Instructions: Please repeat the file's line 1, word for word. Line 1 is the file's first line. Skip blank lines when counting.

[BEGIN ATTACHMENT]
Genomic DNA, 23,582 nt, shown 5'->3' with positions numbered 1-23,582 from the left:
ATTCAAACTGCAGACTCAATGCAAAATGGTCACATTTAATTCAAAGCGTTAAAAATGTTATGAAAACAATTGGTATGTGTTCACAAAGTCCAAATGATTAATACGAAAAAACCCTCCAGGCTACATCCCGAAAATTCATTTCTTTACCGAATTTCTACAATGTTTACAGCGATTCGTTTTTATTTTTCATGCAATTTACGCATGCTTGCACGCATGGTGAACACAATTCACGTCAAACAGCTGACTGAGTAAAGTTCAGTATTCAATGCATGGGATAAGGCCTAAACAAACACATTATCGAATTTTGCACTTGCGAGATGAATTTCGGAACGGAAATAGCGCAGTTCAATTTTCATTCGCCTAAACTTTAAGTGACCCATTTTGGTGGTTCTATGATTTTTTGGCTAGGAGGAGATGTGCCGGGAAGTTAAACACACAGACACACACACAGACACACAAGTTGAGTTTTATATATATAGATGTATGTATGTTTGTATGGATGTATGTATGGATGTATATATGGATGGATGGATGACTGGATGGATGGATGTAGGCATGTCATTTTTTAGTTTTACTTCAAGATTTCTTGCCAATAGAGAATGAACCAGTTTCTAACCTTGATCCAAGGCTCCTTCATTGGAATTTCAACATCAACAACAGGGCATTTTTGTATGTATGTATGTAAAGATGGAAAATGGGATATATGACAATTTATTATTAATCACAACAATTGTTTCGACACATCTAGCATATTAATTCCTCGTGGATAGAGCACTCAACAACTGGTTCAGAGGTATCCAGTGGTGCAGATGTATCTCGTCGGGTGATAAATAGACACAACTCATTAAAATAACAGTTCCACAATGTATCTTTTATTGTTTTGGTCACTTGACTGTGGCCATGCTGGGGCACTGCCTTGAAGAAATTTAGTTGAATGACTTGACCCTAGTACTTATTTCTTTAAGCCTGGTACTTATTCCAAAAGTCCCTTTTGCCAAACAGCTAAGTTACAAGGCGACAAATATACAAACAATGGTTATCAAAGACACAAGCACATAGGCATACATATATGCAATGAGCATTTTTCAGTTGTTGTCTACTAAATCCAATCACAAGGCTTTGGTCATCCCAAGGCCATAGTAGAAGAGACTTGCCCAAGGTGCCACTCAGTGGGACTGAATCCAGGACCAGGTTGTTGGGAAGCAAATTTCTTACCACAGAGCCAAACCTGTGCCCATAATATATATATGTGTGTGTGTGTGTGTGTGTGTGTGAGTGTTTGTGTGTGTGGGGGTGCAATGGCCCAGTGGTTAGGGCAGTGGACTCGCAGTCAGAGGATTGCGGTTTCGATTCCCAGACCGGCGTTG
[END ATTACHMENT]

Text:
Genomic DNA, 23,582 nt, shown 5'->3' with positions numbered 1-23,582 from the left: